This is quite something. The European Commission has developed a tool to monitor and assess the performance of ‘Cultural and Creative Cities’ in Europe. It is a phenomenal task, and the most sophisticated online resource of its kind I think I’ve seen. It uses 29 indicators, grouped into ‘Cultural vibrancy’, ‘Creative economy’ and ‘Enabling environment’, to compare 190 cities in 30 European countries, ranking them against other cities according to population or GDP. It makes a fascinating map in which anyone concerned with cultural policy or management will make intriguing discoveries: Nottingham is second in its employment bracket, Lisbon first in its GDP group. People can look up the city where they live and compare the picture presented here with their own experience.
But what struck me were the indicators, because, as in all research, the answer you get is shaped by the question you ask. There is a library of supporting documents explaining the methodology, which had I the time and patience to read, I’d struggle to understand. But here are the indicators of cultural vibrancy, the only group that specifically seeks to describe cultural activity, as opposed to jobs or population characteristics:
- Sites & landmarks
- Museums & galleries
- Concert & music halls
- Tourist overnight stays
- Museum visitors
- Cinema attendance
- Satisfaction with cultural facilities
These indicators represent institutional culture – essentially venues and visitors – because that is how an institution such as the European Commission imagines the world. It’s a useful picture, as far as it goes, but it doesn’t go very far. Even the venues are incomplete: are libraries omitted because they don’t make money or because tourists don’t generally use them? But there are still almost twice as many libraries in Britain as museums.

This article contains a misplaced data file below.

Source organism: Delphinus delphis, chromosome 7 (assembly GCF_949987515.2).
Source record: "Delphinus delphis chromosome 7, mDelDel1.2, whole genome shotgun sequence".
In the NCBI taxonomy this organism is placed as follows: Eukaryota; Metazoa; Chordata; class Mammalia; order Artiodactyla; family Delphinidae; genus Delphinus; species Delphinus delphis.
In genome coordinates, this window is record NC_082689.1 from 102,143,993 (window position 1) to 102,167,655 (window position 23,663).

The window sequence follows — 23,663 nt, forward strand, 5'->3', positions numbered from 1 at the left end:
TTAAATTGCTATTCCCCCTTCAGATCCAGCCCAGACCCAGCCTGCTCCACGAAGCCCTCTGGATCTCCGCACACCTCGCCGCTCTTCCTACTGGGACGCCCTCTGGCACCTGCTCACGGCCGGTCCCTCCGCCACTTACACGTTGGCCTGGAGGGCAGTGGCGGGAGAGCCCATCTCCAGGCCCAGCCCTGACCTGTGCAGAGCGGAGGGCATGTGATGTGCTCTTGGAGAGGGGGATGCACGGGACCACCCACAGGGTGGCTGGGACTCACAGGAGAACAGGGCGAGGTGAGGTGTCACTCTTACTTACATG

But what concerns me here is the complete absence of community and participatory art. Where are the amateur and voluntary organisations? Reading groups? Community festivals? Informal music? Youth culture? I know that these aspects of cultural life can be hard to monitor, which is why they make such a contribution to cultural vibrancy. But including voluntary organisations – which in many countries are legally registered – would not be difficult and it would be a fair proxy for people’s cultural participation.
In A Restless Art, I argue that participation has won, in the sense of becoming normalised in contemporary life. That change, which has occurred during the course of the past 30 or 40 years, has profound implications in many areas, including cultural policy and management. But until those disciplines recognise how society is changing, they will continue to produce maps of the world that are as likely to lead us into marshes and cul de sacs, as to help us plot a course for the future.